MANILA, December 16, 2010 (AFP) – Philippine security forces and communist rebels began a Christmas ceasefire on Thursday in the shadow of the guerrillas’ deadliest attack in a year and marred within hours by a fresh skirmish.
Both the government and the rebels declared 18-day ceasefires from midnight (1600 GMT) Wednesday ahead of the first formal peace talks in six years seeking to end the decades-old Maoist rebellion that has claimed thousands of lives.
The military will observe an 18-day ceasefire but remains on guard, after the New People’s Army (NPA) killed 10 soldiers two days ago in an attack that also left a boy dead, military spokesman Brigadier-General Jose Mabanta said.
“You can see the treachery involved. It is far from being an act of good faith,” said Mabanta, referring to the ambush in the central island of Samar on Tuesday.
The government peace negotiating panel expressed concern over the deadly ambush but also stressed that the peace process should continue.
“Despite this treacherous attack in the eve of the observance of the ceasefires declared by both sides, we believe that the course to genuine peace is the appropriate answer to the current conflict,” the panel said in a statement.
NPA guerrillas killed 10 soldiers as they were returning to their camp to observe the ceasefire on Tuesday. A nine-year-old boy was killed in the crossfire, the military said.
Although the ambush took place before the start of the ceasefire, Mabanta said the incident cast doubt on the insurgents’ sincerity.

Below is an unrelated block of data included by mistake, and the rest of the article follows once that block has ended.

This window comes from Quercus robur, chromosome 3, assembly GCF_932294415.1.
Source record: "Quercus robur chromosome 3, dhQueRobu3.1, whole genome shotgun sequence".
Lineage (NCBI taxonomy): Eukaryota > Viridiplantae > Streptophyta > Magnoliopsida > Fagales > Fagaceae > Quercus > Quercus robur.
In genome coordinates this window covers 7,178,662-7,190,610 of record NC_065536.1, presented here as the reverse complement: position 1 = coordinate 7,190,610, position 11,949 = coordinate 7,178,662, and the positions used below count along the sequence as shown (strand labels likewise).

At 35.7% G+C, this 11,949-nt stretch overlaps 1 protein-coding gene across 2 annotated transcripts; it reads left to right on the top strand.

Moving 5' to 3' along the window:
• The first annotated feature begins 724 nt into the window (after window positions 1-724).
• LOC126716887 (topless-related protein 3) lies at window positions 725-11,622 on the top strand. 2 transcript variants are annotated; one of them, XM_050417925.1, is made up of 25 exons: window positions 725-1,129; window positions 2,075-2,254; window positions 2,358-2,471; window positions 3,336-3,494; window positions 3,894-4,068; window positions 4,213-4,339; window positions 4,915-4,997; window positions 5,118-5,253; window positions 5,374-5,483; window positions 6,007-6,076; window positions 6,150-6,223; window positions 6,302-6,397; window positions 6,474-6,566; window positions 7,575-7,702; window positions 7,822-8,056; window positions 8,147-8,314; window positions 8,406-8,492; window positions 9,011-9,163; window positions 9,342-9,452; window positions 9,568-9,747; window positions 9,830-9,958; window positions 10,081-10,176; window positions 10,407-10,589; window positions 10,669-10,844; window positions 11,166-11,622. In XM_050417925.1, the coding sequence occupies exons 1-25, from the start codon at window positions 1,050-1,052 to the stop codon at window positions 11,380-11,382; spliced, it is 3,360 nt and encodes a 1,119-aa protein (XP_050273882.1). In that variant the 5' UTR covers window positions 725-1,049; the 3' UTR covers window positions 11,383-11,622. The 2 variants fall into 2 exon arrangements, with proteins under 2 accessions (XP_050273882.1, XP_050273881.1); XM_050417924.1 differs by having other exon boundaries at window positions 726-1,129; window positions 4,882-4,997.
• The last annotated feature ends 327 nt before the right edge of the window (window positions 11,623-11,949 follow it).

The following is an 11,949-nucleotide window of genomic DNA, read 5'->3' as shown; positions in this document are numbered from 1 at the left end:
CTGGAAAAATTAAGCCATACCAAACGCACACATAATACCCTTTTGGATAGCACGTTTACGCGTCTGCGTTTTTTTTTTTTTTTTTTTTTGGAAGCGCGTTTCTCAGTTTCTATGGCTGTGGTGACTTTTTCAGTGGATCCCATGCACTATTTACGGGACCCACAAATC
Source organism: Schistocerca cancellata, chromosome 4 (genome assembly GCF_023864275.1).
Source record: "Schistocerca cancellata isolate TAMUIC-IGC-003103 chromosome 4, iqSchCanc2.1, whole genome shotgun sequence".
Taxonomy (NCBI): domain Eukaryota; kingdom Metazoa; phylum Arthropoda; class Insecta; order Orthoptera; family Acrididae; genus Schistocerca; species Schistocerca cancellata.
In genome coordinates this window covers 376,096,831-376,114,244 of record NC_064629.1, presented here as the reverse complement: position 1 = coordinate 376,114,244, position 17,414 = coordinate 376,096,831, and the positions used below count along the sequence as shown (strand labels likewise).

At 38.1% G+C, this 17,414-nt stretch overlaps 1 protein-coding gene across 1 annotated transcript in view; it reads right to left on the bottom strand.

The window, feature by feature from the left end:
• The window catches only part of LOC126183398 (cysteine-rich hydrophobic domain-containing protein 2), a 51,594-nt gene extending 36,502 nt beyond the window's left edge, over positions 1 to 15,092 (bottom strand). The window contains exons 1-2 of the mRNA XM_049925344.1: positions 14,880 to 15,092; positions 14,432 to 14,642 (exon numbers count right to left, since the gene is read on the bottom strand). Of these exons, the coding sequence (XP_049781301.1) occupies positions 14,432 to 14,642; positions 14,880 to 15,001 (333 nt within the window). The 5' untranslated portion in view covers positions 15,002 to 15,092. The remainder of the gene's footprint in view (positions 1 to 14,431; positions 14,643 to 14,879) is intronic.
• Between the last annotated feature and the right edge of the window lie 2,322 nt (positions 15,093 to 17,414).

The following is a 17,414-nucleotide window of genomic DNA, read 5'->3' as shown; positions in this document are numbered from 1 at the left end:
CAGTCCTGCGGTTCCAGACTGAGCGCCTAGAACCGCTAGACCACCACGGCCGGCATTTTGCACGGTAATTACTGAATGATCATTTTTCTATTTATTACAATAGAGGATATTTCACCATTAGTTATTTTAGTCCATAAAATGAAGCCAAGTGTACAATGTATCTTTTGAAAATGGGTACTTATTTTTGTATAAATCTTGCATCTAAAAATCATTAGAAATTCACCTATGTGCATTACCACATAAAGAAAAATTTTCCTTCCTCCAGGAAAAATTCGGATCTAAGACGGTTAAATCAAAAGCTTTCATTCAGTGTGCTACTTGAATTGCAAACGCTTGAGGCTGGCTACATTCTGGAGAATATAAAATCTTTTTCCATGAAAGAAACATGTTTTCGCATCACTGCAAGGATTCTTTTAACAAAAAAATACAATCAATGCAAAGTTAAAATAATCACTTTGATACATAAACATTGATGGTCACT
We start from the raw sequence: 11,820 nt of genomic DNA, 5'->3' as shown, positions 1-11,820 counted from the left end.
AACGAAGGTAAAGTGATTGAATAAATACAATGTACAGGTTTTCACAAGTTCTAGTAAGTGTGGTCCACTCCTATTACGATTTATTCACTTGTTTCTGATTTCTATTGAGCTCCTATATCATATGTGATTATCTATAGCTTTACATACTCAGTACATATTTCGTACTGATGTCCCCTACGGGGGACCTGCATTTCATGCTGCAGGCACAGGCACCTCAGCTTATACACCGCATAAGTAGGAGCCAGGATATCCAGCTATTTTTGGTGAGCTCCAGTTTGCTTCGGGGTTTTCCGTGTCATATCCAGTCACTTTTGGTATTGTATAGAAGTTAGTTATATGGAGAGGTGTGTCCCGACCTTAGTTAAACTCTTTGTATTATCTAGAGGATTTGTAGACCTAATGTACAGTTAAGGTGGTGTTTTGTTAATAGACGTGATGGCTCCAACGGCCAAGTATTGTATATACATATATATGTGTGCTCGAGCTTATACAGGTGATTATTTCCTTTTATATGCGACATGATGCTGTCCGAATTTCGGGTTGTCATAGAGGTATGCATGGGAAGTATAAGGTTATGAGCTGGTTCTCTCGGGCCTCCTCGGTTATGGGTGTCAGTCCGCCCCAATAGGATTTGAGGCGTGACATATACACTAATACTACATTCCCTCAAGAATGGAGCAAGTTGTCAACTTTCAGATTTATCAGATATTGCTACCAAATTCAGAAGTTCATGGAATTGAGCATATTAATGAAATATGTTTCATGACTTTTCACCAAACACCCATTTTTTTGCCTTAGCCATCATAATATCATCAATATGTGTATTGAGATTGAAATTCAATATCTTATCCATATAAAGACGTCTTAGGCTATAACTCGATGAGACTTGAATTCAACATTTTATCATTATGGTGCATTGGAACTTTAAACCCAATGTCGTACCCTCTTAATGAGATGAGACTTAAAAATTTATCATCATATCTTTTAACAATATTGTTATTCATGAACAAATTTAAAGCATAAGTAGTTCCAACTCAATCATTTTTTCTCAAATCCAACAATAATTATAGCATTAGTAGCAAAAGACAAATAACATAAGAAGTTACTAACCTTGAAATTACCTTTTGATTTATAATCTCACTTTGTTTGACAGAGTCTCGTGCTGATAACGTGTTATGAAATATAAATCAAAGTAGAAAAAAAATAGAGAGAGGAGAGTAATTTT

“We have done our part. It is up to them on their part to show some act of sincerity,” he told AFP.
Defence Secretary Voltaire Gazmin said the government would file a protest but stressed that the military would respect the ceasefire and would not retaliate.
Just four hours after the truce took effect, soldiers and NPA guerrillas clashed in the southern island of Mindanao although there were no casualties on either sides, said local military spokesman Major Eugenio Julio Osias.
The peace panel declined to comment on this incident until it received further details.
An NPA statement issued in Manila said the group was respecting the ceasefire but accused the military of violating it by sending troops to a rebel-influenced area north of Manila.
“We are prepared to give battle if military and police troops intrude in any NPA positions,” the statement said.
The Christmas ceasefire is intended to pave the way for the resumption of peace talks between the government and the 5,000-strong communist rebel movement.
Chief government negotiator Alexander Padilla earlier said talks would begin in Norway in February next year, aimed at ending the insurgency in three years.
The NPA launched its uprising in 1969, and thousands of people have been killed during what has become one of Asia’s longest-running insurgencies.